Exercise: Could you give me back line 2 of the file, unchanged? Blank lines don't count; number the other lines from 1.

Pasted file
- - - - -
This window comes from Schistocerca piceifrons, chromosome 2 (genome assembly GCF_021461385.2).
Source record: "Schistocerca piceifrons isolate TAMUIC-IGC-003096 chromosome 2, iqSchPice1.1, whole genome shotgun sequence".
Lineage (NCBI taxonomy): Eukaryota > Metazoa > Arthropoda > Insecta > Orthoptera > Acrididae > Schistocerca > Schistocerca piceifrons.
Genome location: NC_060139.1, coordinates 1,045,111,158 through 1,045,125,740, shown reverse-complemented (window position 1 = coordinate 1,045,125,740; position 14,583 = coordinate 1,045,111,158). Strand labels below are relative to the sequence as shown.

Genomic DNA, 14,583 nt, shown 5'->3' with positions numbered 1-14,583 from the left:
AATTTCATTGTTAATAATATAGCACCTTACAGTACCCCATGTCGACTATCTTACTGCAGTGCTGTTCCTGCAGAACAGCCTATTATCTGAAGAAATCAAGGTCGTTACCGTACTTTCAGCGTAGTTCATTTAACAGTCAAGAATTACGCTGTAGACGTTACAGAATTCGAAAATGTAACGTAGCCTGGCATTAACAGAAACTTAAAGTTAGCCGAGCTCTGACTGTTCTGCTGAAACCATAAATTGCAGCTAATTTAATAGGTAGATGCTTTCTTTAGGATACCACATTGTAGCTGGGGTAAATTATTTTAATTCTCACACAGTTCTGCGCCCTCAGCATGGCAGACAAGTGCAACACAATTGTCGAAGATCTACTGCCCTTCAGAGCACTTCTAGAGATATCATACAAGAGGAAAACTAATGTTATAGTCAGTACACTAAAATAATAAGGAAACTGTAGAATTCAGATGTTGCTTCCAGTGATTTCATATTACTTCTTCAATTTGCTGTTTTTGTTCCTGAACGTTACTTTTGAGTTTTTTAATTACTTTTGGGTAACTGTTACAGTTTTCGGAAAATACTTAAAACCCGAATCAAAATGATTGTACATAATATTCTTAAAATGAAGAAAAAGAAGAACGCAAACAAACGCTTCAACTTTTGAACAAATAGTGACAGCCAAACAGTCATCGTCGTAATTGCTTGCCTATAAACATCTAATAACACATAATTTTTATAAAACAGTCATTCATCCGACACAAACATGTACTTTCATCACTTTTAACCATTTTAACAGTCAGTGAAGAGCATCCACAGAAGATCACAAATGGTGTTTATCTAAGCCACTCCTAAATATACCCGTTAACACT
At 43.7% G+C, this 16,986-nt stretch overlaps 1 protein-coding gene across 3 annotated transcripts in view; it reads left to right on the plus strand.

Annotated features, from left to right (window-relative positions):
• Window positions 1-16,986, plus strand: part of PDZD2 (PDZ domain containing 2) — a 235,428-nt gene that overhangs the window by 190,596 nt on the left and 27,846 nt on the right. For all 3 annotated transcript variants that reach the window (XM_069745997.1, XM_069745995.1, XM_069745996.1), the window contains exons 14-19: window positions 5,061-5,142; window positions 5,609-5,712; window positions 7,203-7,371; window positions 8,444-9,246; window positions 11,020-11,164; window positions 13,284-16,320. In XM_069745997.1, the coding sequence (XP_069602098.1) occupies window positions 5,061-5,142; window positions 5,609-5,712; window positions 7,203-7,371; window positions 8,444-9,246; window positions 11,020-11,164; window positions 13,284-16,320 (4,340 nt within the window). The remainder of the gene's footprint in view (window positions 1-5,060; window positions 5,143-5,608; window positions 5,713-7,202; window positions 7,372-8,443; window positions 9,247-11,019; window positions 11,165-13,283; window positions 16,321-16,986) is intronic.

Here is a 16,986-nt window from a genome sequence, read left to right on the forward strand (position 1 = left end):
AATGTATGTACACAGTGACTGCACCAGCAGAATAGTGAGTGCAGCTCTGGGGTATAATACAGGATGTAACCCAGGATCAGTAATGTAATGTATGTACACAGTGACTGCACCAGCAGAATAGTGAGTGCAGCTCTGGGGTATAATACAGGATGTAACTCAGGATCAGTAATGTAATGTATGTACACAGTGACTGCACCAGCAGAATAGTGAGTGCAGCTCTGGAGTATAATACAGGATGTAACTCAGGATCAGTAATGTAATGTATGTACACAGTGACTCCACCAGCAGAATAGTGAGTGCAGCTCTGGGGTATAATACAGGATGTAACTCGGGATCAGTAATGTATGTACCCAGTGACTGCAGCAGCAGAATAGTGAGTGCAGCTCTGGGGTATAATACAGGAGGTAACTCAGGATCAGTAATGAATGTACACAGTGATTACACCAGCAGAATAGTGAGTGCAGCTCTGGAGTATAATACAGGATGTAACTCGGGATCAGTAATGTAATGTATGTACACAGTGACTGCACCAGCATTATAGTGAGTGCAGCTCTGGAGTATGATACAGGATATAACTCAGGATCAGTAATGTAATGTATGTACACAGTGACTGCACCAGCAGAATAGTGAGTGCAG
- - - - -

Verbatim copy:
Source record: "Schistocerca piceifrons isolate TAMUIC-IGC-003096 chromosome 2, iqSchPice1.1, whole genome shotgun sequence".